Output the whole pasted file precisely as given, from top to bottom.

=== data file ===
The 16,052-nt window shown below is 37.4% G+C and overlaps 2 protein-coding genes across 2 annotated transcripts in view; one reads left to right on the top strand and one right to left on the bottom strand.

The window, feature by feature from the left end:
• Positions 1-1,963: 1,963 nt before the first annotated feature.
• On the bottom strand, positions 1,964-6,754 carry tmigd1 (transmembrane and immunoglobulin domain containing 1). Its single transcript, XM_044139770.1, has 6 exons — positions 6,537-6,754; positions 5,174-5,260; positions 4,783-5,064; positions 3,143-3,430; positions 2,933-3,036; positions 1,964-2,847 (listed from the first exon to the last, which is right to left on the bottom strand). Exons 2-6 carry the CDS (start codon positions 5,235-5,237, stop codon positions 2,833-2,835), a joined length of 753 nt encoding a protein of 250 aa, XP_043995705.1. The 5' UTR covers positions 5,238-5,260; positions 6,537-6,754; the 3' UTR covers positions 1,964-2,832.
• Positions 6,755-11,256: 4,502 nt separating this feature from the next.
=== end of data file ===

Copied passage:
The 16,052-nt window shown below is 37.4% G+C and overlaps 2 protein-coding genes across 2 annotated transcripts in view; one reads left to right on the top strand and one right to left on the bottom strand.

The window, feature by feature from the left end:
• Positions 1-1,963: 1,963 nt before the first annotated feature.
• On the bottom strand, positions 1,964-6,754 carry tmigd1 (transmembrane and immunoglobulin domain containing 1). Its single transcript, XM_044139770.1, has 6 exons — positions 6,537-6,754; positions 5,174-5,260; positions 4,783-5,064; positions 3,143-3,430; positions 2,933-3,036; positions 1,964-2,847 (listed from the first exon to the last, which is right to left on the bottom strand). Exons 2-6 carry the CDS (start codon positions 5,235-5,237, stop codon positions 2,833-2,835), a joined length of 753 nt encoding a protein of 250 aa, XP_043995705.1. The 5' UTR covers positions 5,238-5,260; positions 6,537-6,754; the 3' UTR covers positions 1,964-2,832.
• Positions 6,755-11,256: 4,502 nt separating this feature from the next.